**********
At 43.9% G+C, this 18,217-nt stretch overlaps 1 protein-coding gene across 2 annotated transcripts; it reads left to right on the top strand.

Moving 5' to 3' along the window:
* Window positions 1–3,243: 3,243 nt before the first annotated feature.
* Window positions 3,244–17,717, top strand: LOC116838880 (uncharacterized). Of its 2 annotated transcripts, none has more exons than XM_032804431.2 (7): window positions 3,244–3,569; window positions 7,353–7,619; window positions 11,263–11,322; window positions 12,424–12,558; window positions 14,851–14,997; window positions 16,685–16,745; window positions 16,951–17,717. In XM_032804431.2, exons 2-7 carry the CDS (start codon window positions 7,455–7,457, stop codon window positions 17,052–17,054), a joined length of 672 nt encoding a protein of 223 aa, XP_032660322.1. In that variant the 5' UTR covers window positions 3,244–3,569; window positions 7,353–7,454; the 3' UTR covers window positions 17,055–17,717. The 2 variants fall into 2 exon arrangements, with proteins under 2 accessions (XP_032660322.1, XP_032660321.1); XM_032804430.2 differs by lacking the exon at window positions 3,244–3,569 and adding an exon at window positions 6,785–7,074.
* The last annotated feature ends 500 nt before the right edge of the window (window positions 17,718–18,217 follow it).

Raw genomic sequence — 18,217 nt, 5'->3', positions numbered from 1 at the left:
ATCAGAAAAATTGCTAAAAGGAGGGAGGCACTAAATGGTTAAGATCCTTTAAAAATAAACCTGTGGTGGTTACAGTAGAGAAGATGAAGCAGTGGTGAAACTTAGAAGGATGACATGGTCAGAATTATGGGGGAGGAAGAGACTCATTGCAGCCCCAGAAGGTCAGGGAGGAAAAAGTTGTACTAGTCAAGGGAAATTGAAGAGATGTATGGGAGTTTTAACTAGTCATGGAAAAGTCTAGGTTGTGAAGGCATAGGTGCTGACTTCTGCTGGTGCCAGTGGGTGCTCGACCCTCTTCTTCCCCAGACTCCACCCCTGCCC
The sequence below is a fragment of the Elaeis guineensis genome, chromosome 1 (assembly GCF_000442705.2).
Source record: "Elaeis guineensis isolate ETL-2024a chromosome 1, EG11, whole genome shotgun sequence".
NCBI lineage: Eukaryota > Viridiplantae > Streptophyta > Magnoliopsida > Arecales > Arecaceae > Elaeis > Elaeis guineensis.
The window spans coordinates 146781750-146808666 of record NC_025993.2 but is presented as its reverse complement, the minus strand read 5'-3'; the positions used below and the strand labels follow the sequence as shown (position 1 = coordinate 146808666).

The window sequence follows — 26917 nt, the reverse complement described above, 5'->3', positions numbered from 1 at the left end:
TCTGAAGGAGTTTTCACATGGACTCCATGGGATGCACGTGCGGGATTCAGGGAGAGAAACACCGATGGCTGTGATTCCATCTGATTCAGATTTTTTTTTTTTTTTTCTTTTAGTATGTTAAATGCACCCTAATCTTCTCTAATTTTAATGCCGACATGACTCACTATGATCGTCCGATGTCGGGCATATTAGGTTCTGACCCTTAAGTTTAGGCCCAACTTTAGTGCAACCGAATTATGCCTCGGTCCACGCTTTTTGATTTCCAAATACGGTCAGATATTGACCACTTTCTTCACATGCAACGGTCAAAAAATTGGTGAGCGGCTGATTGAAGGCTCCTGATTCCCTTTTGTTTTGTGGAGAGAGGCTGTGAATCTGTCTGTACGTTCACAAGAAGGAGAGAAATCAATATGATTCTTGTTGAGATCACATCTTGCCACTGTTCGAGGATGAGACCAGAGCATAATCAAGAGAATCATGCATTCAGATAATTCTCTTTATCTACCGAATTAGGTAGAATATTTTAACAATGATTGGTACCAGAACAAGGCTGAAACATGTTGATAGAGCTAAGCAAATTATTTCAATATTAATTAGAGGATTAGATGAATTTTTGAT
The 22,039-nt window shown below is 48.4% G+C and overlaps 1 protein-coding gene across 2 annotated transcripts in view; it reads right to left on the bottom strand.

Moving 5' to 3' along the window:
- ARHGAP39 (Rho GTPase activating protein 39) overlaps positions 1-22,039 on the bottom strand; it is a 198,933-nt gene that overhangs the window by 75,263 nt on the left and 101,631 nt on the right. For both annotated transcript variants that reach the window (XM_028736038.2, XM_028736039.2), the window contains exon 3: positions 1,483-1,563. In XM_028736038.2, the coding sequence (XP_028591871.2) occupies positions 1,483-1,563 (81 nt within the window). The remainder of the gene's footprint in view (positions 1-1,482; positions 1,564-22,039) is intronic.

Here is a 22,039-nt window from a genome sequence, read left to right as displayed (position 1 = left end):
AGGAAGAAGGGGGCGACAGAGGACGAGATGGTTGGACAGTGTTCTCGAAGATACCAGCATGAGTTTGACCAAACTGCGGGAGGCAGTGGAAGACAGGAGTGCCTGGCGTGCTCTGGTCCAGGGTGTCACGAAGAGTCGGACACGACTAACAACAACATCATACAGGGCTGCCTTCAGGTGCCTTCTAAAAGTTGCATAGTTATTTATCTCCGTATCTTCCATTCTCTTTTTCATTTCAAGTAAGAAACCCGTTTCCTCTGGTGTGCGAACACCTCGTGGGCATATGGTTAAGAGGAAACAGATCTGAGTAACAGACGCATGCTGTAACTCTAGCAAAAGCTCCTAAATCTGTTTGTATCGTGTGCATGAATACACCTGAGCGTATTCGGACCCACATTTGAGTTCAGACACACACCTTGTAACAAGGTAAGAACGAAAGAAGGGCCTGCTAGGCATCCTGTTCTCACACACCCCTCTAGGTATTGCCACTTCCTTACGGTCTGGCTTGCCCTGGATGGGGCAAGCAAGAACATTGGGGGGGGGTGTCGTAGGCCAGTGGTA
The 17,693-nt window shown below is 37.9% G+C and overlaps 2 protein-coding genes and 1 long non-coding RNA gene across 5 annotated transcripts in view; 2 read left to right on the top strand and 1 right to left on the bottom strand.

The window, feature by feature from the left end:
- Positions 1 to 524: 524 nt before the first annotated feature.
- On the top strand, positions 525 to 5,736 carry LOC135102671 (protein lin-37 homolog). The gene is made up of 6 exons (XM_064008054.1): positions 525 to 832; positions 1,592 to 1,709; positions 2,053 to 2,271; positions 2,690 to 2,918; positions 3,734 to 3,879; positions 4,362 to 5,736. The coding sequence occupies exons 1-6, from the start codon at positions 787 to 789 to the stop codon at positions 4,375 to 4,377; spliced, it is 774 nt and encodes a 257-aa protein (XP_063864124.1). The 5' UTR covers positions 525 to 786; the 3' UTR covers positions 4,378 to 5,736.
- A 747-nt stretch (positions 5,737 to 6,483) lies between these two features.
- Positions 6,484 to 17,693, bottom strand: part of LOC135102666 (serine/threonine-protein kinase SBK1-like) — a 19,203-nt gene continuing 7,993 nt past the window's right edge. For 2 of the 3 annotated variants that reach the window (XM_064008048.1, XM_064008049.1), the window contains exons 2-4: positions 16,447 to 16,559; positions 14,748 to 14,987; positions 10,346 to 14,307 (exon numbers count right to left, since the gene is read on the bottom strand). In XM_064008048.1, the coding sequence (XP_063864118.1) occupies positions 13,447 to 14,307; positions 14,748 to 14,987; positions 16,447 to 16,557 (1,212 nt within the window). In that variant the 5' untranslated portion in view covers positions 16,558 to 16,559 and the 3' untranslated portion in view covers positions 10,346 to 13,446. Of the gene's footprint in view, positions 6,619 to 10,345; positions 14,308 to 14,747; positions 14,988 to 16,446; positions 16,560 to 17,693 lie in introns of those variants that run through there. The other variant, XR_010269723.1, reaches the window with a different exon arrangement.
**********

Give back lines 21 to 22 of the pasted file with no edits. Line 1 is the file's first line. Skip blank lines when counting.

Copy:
- Positions 1 to 524: 524 nt before the first annotated feature.
- On the top strand, positions 525 to 5,736 carry LOC135102671 (protein lin-37 homolog). The gene is made up of 6 exons (XM_064008054.1): positions 525 to 832; positions 1,592 to 1,709; positions 2,053 to 2,271; positions 2,690 to 2,918; positions 3,734 to 3,879; positions 4,362 to 5,736. The coding sequence occupies exons 1-6, from the start codon at positions 787 to 789 to the stop codon at positions 4,375 to 4,377; spliced, it is 774 nt and encodes a 257-aa protein (XP_063864124.1). The 5' UTR covers positions 525 to 786; the 3' UTR covers positions 4,378 to 5,736.